THEATER REVIEW: ‘WAITING FOR LEFTY’
Call to strike: Ivy Tech production packs a punch
By Doris Lynch H-T Reviewer
April 17, 2012
Under Paul Daily’s fine direction, this first production by Ivy Tech Community College, “Waiting for Lefty,” energetically presented a classic from the 1930s, a time period that shares many similarities with our own. In short but powerful vignettes, 14 (mostly young) actors offered strong performances of workers debating the pros and cons of a strike. Also included were stories of a doctor and a chemist fighting against an unfair system, and risking their livelihoods in the process.
Setting the mood, the ushers wore knickers, suspenders, old-fashioned dress shirts and caps. Nathaniel Alcock (Fayette) played banjo and harmonica while belting out Woody Guthrie and other Depression-era folk songs.
The playwright Odets designed the clever staging: actors stationed among audience members, where they shouted out opinions, disputes, ayes and nays. Dismantling the fourth wall worked well by involving the audience and inspiring the actors to really feel their roles.
Somewhat disorienting was the beginning, in which there was no clear demarcation between when the play officially started and when characters finished greeting each other at a union meeting.
Ian Martin (Fatt), with his booming voice and commanding presence, made anti-strike Fatt a believable and intimidating foe of the pro-strike contingent.
As Agate Keller, Jacob Duffy Halbleib was particularly memorable, using his body to express urgency and to rally the taxi drivers to vote for the strike.
Saturday night, several actors’ dialogue seemed rushed, but everyone delivered their lines with strong feeling. Daily’s direction placed several characters almost in each other’s faces, close enough to spit their arguments at each other.
In fact, this yelling and tension led to some fist pummeling. Two fight scenes were executed efficiently and dramatically under Adam Nobel’s fight choreography.
Two particularly moving vignettes involved family scenes. In the first Edna (Patricia Rochell) passionately presses her husband, Joe, (played forcibly by Ian Ketcham) to fight for the union because the 5 bucks a week he’s making now will soon become only $3. And their two children already suffer from rickets from lack of milk.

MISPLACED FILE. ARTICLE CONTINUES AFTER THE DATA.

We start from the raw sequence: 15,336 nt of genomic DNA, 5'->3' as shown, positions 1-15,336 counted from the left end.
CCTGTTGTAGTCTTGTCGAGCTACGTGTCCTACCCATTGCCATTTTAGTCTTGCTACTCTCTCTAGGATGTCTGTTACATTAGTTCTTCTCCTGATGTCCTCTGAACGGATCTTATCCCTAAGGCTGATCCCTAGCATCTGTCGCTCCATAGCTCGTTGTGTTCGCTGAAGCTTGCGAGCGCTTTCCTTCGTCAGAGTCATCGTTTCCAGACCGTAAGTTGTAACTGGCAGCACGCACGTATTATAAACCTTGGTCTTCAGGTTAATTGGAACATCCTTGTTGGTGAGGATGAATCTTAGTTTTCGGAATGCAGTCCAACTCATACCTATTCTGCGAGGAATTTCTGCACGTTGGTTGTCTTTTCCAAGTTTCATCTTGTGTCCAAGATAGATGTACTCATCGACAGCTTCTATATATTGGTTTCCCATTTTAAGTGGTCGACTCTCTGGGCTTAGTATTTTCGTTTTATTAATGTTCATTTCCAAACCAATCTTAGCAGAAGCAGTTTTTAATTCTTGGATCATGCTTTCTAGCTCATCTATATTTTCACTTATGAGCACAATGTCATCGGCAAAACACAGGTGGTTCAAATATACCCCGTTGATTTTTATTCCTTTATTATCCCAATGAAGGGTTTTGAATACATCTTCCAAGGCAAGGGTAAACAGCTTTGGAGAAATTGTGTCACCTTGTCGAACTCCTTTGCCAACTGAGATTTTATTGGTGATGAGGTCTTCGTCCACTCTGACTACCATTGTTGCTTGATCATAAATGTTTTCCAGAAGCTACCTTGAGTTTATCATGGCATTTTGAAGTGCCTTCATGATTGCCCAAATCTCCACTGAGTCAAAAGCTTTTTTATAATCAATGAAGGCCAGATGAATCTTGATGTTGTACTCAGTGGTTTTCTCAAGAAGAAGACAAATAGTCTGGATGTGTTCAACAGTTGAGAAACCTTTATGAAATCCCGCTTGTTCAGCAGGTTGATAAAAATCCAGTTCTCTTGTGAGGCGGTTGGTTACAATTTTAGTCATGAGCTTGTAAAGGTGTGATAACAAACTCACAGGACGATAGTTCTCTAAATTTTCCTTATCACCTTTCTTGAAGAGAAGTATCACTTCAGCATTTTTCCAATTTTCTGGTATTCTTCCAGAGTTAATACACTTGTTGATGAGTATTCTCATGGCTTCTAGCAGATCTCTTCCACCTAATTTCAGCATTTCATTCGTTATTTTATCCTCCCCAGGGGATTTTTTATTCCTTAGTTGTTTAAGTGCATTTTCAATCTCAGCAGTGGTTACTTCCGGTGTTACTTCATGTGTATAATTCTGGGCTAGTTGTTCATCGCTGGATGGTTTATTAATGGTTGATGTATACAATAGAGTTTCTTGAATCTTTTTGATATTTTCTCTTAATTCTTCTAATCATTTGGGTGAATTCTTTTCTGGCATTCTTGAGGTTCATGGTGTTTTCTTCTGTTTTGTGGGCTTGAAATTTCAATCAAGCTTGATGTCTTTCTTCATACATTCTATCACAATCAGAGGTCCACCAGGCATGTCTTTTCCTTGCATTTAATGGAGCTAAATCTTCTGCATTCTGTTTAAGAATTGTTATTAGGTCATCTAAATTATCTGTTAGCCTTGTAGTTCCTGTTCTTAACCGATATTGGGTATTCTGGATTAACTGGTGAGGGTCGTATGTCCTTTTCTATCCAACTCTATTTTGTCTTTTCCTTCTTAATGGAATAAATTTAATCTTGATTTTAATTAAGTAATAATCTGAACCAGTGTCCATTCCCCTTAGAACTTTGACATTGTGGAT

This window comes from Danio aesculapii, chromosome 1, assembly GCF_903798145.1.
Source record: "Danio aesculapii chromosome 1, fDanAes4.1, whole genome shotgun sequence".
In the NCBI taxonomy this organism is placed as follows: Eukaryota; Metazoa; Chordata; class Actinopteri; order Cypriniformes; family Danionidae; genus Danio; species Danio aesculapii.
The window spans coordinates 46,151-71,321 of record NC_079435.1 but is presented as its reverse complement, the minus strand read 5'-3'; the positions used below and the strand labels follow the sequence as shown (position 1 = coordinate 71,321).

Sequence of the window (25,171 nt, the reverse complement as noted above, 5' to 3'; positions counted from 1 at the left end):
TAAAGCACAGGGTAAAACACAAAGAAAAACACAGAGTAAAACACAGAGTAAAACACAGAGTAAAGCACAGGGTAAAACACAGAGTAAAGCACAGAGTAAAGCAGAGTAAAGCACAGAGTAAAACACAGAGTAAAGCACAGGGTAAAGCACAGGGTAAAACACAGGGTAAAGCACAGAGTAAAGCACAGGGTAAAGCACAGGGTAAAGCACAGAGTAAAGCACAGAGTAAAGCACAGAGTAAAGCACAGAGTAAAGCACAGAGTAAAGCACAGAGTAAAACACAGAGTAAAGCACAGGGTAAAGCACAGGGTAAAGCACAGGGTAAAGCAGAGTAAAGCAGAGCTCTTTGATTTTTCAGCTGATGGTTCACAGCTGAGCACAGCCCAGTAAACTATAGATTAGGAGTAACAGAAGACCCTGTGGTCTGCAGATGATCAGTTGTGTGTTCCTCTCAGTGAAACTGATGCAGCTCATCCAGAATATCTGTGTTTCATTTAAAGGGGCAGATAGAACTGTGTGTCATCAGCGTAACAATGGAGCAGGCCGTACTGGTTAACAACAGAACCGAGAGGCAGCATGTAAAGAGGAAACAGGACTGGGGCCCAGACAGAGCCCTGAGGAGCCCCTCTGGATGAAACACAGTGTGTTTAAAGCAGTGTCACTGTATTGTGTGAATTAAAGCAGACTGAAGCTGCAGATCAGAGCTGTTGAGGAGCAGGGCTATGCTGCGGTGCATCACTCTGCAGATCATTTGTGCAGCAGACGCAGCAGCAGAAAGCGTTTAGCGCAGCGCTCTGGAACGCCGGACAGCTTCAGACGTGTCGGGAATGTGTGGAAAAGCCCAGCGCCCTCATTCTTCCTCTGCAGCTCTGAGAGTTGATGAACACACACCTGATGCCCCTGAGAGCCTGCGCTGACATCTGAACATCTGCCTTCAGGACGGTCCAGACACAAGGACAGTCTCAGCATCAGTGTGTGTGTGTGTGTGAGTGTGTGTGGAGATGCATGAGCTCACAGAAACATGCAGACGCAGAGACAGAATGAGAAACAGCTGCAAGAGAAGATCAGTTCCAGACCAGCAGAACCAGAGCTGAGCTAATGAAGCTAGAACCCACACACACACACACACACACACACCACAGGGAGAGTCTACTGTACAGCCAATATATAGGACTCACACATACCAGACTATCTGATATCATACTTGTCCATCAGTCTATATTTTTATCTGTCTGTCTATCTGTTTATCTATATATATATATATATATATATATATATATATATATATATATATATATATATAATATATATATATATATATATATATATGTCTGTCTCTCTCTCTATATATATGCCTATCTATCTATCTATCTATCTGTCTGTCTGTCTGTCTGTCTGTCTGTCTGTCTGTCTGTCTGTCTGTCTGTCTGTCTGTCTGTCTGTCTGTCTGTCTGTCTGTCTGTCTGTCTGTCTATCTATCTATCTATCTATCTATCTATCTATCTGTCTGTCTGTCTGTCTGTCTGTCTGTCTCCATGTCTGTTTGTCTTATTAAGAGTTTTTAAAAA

A welcome romantic interlude between Florence (Cara Thompson) and Sid (Nick Johnson) makes upfront and personal Odets’ message that poor pay hurts everyone. Thompson’s Florence shows a caring, strong woman. As Sid, Johnson displays a tender kindness and an almost repressed longing. Their love becomes palpable in a dance scene. Heartbreakingly, both are smart enough to realize that a marriage between them won’t work unless they can earn a living wage.
John Whikehart played a conflicted Barnes, a doctor who emphasized that medical care was not under the control of doctors. He tries to persuade young, idealistic Dr. Benjamin (David Chervony) that he needs to compromise to survive in the working world, but Benjamin rebuffs him.
Barbara Abbott’s costumes captured the ’30s street urchin look and businessman attire of that era including skinny, polka-dotted ties and a pork-pie hat.
Shane Cinal transformed the Waldron’s Rose Firebay into a palette of light and dark grays: bricks, an American flag, and a Transportation Union insignia completed the wall decor.
Ivy Tech’s rendition of “Lefty” was stirring as people all around you — even next to you — demanded a strike or urged caution. These actors — some of them first-timers — gave fine performances. For political theater with punch and relevance, go see this show.
If you go
WHO: Ivy Tech Community College.
WHAT: “Waiting for Lefty,” a play by Clifford Odets.
WHEN: 7:30 p.m. Wednesday-Saturday; 2 p.m. Saturday. WHERE: Ivy Tech John Waldron Arts Center’s Rose Firebay, 122 S. Walnut St., Bloomington.
TICKETS: $15 general admission and $5 for students/seniors; available at the Buskirk-Chumley box office at 114 E. Kirkwood Ave., 812-323-3020, or by visiting www.bctboxoffice.com.
Copyright: HeraldTimesOnline.com 2012